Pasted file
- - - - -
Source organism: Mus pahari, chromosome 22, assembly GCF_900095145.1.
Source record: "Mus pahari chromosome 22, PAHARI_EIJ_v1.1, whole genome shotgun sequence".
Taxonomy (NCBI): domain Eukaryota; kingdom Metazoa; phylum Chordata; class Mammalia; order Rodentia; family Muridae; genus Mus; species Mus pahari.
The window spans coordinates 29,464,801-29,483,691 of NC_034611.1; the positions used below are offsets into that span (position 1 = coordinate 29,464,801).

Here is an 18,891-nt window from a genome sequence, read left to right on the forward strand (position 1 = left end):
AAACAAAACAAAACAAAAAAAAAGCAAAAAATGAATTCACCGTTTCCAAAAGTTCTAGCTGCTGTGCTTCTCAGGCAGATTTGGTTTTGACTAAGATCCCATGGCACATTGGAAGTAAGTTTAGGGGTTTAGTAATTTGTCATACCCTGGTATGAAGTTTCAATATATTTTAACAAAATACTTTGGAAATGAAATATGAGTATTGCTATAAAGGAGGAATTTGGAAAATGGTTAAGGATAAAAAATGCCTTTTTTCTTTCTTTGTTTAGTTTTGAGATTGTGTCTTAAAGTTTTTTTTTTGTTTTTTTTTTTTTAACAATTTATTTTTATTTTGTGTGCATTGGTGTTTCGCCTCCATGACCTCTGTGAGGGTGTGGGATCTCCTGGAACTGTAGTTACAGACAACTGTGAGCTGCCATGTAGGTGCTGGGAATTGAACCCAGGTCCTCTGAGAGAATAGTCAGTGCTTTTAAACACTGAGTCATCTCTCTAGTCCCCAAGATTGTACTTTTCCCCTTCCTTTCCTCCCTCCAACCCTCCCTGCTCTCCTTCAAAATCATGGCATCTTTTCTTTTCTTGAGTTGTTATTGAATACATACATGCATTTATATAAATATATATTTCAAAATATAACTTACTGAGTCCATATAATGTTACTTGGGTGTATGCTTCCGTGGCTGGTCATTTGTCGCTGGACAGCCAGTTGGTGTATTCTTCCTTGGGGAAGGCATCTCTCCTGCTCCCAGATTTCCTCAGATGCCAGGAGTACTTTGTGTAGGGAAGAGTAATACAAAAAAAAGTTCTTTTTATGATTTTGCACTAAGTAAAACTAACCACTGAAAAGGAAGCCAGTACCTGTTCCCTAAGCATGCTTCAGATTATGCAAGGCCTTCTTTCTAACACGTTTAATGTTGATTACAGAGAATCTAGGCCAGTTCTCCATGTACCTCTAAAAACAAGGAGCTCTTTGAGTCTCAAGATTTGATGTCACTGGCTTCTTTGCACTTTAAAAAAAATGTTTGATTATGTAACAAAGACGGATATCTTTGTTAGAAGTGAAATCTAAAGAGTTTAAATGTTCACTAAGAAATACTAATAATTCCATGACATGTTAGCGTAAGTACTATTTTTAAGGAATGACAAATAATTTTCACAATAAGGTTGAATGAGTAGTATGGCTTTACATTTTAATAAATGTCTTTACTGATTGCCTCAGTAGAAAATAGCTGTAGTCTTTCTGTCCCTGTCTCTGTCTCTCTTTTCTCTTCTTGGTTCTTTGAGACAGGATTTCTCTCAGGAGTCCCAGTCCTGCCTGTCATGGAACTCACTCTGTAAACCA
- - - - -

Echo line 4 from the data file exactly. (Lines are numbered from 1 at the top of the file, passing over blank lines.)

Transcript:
The window spans coordinates 29,464,801-29,483,691 of NC_034611.1; the positions used below are offsets into that span (position 1 = coordinate 29,464,801).